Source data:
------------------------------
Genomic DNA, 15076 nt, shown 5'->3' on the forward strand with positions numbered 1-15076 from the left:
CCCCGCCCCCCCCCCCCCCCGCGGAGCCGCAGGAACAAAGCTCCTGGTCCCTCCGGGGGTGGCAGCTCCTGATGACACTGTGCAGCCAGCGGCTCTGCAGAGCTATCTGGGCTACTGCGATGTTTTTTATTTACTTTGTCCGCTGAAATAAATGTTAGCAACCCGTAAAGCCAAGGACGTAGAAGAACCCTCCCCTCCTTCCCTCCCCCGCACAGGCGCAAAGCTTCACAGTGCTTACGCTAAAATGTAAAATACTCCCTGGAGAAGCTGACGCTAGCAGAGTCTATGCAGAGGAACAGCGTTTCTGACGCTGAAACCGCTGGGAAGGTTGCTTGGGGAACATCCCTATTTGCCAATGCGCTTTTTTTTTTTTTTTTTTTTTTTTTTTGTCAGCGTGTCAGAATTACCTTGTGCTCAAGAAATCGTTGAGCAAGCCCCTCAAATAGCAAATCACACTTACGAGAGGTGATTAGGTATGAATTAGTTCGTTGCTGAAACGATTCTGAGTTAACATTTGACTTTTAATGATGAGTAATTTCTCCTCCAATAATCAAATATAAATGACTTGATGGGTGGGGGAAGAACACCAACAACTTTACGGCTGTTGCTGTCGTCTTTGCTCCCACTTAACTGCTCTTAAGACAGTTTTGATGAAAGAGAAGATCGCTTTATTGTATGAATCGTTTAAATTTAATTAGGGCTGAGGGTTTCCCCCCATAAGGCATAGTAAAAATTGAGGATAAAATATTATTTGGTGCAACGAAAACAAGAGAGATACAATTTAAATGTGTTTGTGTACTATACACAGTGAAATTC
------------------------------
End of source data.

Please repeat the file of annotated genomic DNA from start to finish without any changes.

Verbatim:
Genomic DNA, 15076 nt, shown 5'->3' on the forward strand with positions numbered 1-15076 from the left:
CCCCGCCCCCCCCCCCCCCCGCGGAGCCGCAGGAACAAAGCTCCTGGTCCCTCCGGGGGTGGCAGCTCCTGATGACACTGTGCAGCCAGCGGCTCTGCAGAGCTATCTGGGCTACTGCGATGTTTTTTATTTACTTTGTCCGCTGAAATAAATGTTAGCAACCCGTAAAGCCAAGGACGTAGAAGAACCCTCCCCTCCTTCCCTCCCCCGCACAGGCGCAAAGCTTCACAGTGCTTACGCTAAAATGTAAAATACTCCCTGGAGAAGCTGACGCTAGCAGAGTCTATGCAGAGGAACAGCGTTTCTGACGCTGAAACCGCTGGGAAGGTTGCTTGGGGAACATCCCTATTTGCCAATGCGCTTTTTTTTTTTTTTTTTTTTTTTTTTTGTCAGCGTGTCAGAATTACCTTGTGCTCAAGAAATCGTTGAGCAAGCCCCTCAAATAGCAAATCACACTTACGAGAGGTGATTAGGTATGAATTAGTTCGTTGCTGAAACGATTCTGAGTTAACATTTGACTTTTAATGATGAGTAATTTCTCCTCCAATAATCAAATATAAATGACTTGATGGGTGGGGGAAGAACACCAACAACTTTACGGCTGTTGCTGTCGTCTTTGCTCCCACTTAACTGCTCTTAAGACAGTTTTGATGAAAGAGAAGATCGCTTTATTGTATGAATCGTTTAAATTTAATTAGGGCTGAGGGTTTCCCCCCATAAGGCATAGTAAAAATTGAGGATAAAATATTATTTGGTGCAACGAAAACAAGAGAGATACAATTTAAATGTGTTTGTGTACTATACACAGTGAAATTC